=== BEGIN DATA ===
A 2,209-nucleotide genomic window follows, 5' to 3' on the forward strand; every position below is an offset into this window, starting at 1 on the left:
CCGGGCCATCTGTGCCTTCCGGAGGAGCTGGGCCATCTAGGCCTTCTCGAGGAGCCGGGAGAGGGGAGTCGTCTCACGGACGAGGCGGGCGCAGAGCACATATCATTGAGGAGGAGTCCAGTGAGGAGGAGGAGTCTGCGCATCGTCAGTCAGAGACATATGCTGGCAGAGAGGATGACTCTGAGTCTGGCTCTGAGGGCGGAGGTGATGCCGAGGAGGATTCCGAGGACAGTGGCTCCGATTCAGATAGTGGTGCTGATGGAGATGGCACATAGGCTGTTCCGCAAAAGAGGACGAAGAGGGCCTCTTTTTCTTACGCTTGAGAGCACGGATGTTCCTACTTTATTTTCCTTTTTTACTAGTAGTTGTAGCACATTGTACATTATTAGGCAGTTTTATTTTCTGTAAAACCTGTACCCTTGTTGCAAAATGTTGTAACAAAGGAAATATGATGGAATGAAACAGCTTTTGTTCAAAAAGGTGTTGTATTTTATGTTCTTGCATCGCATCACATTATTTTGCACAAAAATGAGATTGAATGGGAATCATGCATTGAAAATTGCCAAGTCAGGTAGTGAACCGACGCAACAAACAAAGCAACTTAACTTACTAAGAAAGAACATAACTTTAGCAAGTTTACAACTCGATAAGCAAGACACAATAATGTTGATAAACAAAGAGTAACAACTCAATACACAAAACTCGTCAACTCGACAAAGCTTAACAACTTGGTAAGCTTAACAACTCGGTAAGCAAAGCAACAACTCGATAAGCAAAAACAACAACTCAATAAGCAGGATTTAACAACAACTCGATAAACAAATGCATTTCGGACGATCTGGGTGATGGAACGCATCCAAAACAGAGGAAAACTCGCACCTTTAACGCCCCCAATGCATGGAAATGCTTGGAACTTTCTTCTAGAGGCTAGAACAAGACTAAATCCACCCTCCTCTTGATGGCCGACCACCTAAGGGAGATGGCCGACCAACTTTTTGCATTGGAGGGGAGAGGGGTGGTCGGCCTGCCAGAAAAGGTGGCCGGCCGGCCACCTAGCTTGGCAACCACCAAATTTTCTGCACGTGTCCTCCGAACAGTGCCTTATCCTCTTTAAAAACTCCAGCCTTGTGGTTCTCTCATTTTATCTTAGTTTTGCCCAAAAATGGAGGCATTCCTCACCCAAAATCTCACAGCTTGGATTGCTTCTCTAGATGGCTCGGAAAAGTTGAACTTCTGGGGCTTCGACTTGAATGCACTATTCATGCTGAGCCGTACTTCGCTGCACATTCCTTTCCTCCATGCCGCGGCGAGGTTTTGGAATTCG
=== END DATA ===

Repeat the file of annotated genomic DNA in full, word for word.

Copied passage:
A 2,209-nucleotide genomic window follows, 5' to 3' on the forward strand; every position below is an offset into this window, starting at 1 on the left:
CCGGGCCATCTGTGCCTTCCGGAGGAGCTGGGCCATCTAGGCCTTCTCGAGGAGCCGGGAGAGGGGAGTCGTCTCACGGACGAGGCGGGCGCAGAGCACATATCATTGAGGAGGAGTCCAGTGAGGAGGAGGAGTCTGCGCATCGTCAGTCAGAGACATATGCTGGCAGAGAGGATGACTCTGAGTCTGGCTCTGAGGGCGGAGGTGATGCCGAGGAGGATTCCGAGGACAGTGGCTCCGATTCAGATAGTGGTGCTGATGGAGATGGCACATAGGCTGTTCCGCAAAAGAGGACGAAGAGGGCCTCTTTTTCTTACGCTTGAGAGCACGGATGTTCCTACTTTATTTTCCTTTTTTACTAGTAGTTGTAGCACATTGTACATTATTAGGCAGTTTTATTTTCTGTAAAACCTGTACCCTTGTTGCAAAATGTTGTAACAAAGGAAATATGATGGAATGAAACAGCTTTTGTTCAAAAAGGTGTTGTATTTTATGTTCTTGCATCGCATCACATTATTTTGCACAAAAATGAGATTGAATGGGAATCATGCATTGAAAATTGCCAAGTCAGGTAGTGAACCGACGCAACAAACAAAGCAACTTAACTTACTAAGAAAGAACATAACTTTAGCAAGTTTACAACTCGATAAGCAAGACACAATAATGTTGATAAACAAAGAGTAACAACTCAATACACAAAACTCGTCAACTCGACAAAGCTTAACAACTTGGTAAGCTTAACAACTCGGTAAGCAAAGCAACAACTCGATAAGCAAAAACAACAACTCAATAAGCAGGATTTAACAACAACTCGATAAACAAATGCATTTCGGACGATCTGGGTGATGGAACGCATCCAAAACAGAGGAAAACTCGCACCTTTAACGCCCCCAATGCATGGAAATGCTTGGAACTTTCTTCTAGAGGCTAGAACAAGACTAAATCCACCCTCCTCTTGATGGCCGACCACCTAAGGGAGATGGCCGACCAACTTTTTGCATTGGAGGGGAGAGGGGTGGTCGGCCTGCCAGAAAAGGTGGCCGGCCGGCCACCTAGCTTGGCAACCACCAAATTTTCTGCACGTGTCCTCCGAACAGTGCCTTATCCTCTTTAAAAACTCCAGCCTTGTGGTTCTCTCATTTTATCTTAGTTTTGCCCAAAAATGGAGGCATTCCTCACCCAAAATCTCACAGCTTGGATTGCTTCTCTAGATGGCTCGGAAAAGTTGAACTTCTGGGGCTTCGACTTGAATGCACTATTCATGCTGAGCCGTACTTCGCTGCACATTCCTTTCCTCCATGCCGCGGCGAGGTTTTGGAATTCG